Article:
MMO: In addition to publishing a collection of hard-and-soft-boiled stories, you’ve had a short story nominated/short-listed for the Macavity Award. Explain to other writers out there why writing short stories is a) fun and b) worthwhile.

Paul: I’ve had over thirty short stories published now in a variety of magazines, anthologies and the like. But one of my many goals had been to break into Ellery Queen and I did with my story “Howling at the Moon.” It was nominated for both the Anthony and Macavity Awards in 2015, as well as coming in #7 in Ellery Queen’s Readers Poll Award, so all of that was very cool.

Why short stories are Fun: Immediate gratification. There’s a certain immediate gratification in writing short stories. You can finish them faster (usually than novels) and get the instant “joy” of having a completed work – and often sell them and see them in print faster than a novel. They’re like little puzzles that you fit in all the pieces and feel a sense of satisfaction when you make them fit.

Why short stories are Worthwhile: Stories help you hone your craft. In some ways they’re harder than writing novels. You really need discipline to make everything work right in a confined space. They’re also a way to get your name out there. Lots of little markets (some non-paying, some token payment) are willing to take an unpublished writer. They get exposure for your writing. They’re also a good outlet for some ideas that might not have enough meat on them to make a novel. And you can explore different styles, genres and characters and sometimes realize that you want to pursue a novel length work after discovering a story and character you like in a short story. And I like the challenge and discipline of squeezing a thousand things into a tiny box. There’s really no downside to writing stories. I like doing both novels and short stories.


MMO: Name three writers that made you want to write, and why.

Paul: How about three writers who made me want to write mysteries and/or noir, ’cause I can’t remember far enough back to who might have inspired me to want to write in the first place. But my initial interest was in writing for film, so my early influences are probably screenwriters. From there I gravitated to prose. It’s not very original but Raymond Chandler would be number one with a bullet on my list. I always liked film noir and mystery-suspense-thriller movies. And, of course, I’d seen The Big Sleep with Bogart many times. So eventually I got around to reading the book it was based on. From there I dove into more Chandler. The same thing happened with another Bogart movie: I’d seen Dark Passage several times and finally decided to check out the book it was based on. That turned me onto David Goodis. My favorite of his is Down There, a.k.a. Shoot the Piano Player. I really dig that book, but for me the movie disappoints.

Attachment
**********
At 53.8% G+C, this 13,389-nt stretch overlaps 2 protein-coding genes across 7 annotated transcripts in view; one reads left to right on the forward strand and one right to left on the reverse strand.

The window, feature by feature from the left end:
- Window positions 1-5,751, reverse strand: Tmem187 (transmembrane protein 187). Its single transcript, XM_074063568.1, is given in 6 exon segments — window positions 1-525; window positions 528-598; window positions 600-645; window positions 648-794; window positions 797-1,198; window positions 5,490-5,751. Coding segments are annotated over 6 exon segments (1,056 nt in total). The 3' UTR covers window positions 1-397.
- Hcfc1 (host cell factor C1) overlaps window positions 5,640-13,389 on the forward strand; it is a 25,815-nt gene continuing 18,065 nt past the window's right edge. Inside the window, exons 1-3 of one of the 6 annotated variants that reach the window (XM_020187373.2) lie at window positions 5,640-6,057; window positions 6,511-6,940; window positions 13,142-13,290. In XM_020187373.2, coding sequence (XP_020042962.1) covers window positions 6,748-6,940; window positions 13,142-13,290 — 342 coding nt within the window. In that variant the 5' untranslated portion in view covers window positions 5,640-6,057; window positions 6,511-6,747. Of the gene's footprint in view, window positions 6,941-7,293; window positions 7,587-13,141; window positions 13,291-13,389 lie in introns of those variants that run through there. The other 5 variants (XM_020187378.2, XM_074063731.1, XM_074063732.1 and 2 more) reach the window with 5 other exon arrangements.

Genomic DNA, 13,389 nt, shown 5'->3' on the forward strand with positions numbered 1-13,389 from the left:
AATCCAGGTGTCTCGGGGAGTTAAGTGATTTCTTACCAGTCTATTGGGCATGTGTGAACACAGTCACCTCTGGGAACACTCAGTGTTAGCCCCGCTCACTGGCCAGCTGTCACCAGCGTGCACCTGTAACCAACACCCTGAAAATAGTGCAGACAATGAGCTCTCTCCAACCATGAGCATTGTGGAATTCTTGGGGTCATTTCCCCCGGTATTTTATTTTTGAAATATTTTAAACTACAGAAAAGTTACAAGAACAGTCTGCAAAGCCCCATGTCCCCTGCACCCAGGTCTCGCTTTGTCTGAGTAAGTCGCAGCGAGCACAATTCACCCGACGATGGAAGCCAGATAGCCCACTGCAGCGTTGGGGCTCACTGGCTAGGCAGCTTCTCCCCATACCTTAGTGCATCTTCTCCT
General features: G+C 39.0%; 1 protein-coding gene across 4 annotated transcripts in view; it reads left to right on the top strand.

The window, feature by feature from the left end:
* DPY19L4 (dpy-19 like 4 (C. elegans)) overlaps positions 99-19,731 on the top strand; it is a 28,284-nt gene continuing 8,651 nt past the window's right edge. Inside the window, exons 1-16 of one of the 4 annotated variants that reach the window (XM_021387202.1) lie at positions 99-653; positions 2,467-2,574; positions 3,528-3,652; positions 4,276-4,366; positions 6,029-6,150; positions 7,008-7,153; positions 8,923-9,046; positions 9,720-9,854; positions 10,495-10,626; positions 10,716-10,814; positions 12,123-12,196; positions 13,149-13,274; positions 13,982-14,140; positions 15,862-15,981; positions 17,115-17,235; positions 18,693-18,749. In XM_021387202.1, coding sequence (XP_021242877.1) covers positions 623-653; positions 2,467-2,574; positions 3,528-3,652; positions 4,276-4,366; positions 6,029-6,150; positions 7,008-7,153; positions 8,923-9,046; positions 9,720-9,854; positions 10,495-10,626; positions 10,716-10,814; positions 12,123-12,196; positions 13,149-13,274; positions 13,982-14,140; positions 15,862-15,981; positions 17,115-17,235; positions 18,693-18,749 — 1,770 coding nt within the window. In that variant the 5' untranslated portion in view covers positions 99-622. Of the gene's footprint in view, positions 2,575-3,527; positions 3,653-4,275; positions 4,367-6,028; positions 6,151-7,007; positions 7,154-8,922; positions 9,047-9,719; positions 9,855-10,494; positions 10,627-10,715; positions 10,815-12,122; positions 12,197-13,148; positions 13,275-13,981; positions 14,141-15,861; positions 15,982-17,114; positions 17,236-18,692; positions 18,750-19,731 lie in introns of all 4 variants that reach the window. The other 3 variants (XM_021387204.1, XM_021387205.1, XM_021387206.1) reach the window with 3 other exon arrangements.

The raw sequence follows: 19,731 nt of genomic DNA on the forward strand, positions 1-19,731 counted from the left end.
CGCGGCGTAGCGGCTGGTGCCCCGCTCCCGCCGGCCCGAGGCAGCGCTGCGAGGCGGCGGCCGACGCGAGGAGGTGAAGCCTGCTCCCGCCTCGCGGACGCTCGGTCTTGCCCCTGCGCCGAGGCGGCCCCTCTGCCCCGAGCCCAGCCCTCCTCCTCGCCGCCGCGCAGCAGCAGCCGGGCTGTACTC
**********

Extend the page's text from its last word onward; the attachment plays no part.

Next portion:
MMO: Give aspiring writers some brief advice.

Paul: Don’t give up. Keep writing, you will become a better writer through experience and practice. Don’t give in to writers block, just sit down and write, regardless of what comes out. Fix it later. And don’t make excuses about why you don’t have time to write. I know a lot of people who say they’re writers or want to be…but they don’t write anything or they write very little. It’s not easy, but a writer is someone who has to write and can’t live without it.